I understand this would be only for subjects where it is all classroom, such as Math, History, Literature, and the all important Liberal Arts.  

I also understand that this does not include "overhead" such as classrooms, library, dorms, cafeteria, etc.  I believe that donation should pay for buildings, not the students.  And doing the math for classrooms and such, it comes to a relatively small amount, like $200/semester.  

Technical subject like the Sciences would cost more, due to lab costs. 

Athletics pays for itself, through ticket sales. 

Library should be paid for through donations from alumni.  

That is how much college should cost.  But even in-state tuitions are triple this.  Go figure. 

So, with this in mind, what can a High School graduate do?  A four-year college degree tuition would cost a minimum of $48,000 at a state college, to $200,000 or more at an elite Ivy League school.  Granted, a person with a college degree earns more, even double over a lifetime, than a High School grad.  So it is desirable to obtain that college sheepskin, even at those rates.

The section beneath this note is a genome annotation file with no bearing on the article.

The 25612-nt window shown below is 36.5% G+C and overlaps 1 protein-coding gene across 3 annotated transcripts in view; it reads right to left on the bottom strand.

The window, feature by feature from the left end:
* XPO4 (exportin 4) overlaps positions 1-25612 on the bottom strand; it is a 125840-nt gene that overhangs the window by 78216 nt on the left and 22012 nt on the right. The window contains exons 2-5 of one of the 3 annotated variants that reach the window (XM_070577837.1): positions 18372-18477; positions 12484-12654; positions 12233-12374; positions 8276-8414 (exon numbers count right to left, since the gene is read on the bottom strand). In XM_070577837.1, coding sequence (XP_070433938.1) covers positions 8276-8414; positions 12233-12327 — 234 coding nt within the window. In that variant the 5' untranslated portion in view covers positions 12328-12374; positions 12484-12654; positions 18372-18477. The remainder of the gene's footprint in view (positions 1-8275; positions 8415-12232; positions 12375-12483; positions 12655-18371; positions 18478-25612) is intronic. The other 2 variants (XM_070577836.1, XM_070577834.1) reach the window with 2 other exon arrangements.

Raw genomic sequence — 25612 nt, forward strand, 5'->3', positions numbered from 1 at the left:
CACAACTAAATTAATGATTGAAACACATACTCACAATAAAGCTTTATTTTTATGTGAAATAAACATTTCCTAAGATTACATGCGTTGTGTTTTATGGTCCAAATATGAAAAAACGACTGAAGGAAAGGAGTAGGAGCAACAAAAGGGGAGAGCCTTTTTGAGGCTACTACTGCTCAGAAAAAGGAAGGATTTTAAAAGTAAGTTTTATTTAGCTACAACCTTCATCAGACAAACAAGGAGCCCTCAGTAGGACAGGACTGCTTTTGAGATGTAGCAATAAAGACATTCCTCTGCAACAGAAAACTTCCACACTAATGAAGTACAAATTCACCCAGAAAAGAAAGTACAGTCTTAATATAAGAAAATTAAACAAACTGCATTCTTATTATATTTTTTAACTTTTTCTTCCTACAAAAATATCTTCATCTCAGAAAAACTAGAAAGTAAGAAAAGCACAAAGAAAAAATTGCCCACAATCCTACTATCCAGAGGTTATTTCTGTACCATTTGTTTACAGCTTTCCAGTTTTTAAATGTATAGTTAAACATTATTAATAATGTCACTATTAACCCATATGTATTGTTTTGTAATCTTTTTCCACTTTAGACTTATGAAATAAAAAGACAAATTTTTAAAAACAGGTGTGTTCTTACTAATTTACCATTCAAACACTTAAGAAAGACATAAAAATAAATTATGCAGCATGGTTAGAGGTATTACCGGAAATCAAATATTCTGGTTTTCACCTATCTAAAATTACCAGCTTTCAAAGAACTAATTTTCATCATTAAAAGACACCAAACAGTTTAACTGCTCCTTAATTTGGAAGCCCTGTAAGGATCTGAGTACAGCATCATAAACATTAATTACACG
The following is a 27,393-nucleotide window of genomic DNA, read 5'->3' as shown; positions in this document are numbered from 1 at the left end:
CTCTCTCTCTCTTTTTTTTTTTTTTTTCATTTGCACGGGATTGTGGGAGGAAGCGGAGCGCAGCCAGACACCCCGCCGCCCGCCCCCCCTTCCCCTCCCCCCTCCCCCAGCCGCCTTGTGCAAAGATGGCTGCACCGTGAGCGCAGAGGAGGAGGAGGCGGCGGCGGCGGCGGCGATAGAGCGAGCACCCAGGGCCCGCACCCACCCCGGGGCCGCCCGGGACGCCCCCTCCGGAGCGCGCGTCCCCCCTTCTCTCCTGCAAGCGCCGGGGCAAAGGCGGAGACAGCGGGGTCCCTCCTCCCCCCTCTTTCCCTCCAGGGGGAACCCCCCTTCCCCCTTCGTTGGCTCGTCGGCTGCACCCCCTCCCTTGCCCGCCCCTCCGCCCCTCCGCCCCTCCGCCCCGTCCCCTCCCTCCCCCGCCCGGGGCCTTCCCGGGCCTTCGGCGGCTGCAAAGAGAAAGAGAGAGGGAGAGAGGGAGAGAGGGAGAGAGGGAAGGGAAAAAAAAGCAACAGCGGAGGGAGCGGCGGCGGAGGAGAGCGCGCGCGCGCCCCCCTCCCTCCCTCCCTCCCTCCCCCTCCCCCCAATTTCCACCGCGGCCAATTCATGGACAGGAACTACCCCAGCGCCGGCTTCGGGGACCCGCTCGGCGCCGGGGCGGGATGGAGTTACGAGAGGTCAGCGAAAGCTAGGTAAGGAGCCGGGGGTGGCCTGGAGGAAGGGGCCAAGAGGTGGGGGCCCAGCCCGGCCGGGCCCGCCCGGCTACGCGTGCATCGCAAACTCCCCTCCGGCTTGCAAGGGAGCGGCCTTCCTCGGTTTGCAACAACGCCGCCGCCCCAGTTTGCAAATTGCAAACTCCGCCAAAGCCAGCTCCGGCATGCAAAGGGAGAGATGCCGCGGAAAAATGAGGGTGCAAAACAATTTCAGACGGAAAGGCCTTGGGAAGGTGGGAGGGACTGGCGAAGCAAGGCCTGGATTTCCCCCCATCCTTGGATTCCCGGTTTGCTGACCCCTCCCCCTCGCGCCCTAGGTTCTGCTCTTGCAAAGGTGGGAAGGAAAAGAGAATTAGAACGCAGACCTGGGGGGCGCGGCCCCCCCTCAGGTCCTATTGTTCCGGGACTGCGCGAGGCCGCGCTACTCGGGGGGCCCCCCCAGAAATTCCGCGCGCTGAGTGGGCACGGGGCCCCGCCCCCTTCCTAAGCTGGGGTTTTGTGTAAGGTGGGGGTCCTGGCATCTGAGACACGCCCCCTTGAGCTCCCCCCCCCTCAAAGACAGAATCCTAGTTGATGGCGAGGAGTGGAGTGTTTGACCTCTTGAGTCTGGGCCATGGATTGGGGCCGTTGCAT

Are there options?  One option is to take college courses on-line from the many online colleges,  schools like Phoenix and Strayer.  But the cost is still very high for these schools too.  It is just perhaps more convenient, but still costly.   

Here is an outrageous idea. 

First let's review the college business model.  Colleges are all businesses, some are not-for-profit, and many are for-profit.  The business model is simple; colleges provide services (classes) and receive payment for the services.  Unlike most businesses, colleges generally select their customers, instead of the usual practice of customers selecting the business that they want to use.